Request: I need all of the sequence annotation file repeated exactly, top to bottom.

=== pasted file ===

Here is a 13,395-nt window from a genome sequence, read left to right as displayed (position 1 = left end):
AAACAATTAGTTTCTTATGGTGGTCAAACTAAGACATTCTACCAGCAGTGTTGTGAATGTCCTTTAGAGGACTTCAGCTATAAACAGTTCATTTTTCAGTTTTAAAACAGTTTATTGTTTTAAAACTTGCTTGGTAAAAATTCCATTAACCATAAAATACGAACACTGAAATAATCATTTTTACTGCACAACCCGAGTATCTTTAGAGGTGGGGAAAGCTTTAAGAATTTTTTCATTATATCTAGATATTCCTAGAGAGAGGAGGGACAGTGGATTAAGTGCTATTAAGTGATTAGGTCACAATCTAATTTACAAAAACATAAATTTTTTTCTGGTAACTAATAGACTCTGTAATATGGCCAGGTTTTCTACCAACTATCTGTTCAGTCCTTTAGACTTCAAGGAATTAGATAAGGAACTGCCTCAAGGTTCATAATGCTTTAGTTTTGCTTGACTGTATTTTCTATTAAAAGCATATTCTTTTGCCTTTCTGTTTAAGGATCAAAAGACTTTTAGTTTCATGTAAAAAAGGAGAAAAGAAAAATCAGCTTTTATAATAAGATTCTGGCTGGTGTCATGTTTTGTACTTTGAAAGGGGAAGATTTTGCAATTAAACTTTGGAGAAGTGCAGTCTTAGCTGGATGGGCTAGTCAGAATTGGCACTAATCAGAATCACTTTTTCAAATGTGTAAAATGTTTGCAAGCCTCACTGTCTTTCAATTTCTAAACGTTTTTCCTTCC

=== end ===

Here is a 13,395-nt window from a genome sequence, read left to right as displayed (position 1 = left end):
AAACAATTAGTTTCTTATGGTGGTCAAACTAAGACATTCTACCAGCAGTGTTGTGAATGTCCTTTAGAGGACTTCAGCTATAAACAGTTCATTTTTCAGTTTTAAAACAGTTTATTGTTTTAAAACTTGCTTGGTAAAAATTCCATTAACCATAAAATACGAACACTGAAATAATCATTTTTACTGCACAACCCGAGTATCTTTAGAGGTGGGGAAAGCTTTAAGAATTTTTTCATTATATCTAGATATTCCTAGAGAGAGGAGGGACAGTGGATTAAGTGCTATTAAGTGATTAGGTCACAATCTAATTTACAAAAACATAAATTTTTTTCTGGTAACTAATAGACTCTGTAATATGGCCAGGTTTTCTACCAACTATCTGTTCAGTCCTTTAGACTTCAAGGAATTAGATAAGGAACTGCCTCAAGGTTCATAATGCTTTAGTTTTGCTTGACTGTATTTTCTATTAAAAGCATATTCTTTTGCCTTTCTGTTTAAGGATCAAAAGACTTTTAGTTTCATGTAAAAAAGGAGAAAAGAAAAATCAGCTTTTATAATAAGATTCTGGCTGGTGTCATGTTTTGTACTTTGAAAGGGGAAGATTTTGCAATTAAACTTTGGAGAAGTGCAGTCTTAGCTGGATGGGCTAGTCAGAATTGGCACTAATCAGAATCACTTTTTCAAATGTGTAAAATGTTTGCAAGCCTCACTGTCTTTCAATTTCTAAACGTTTTTCCTTCC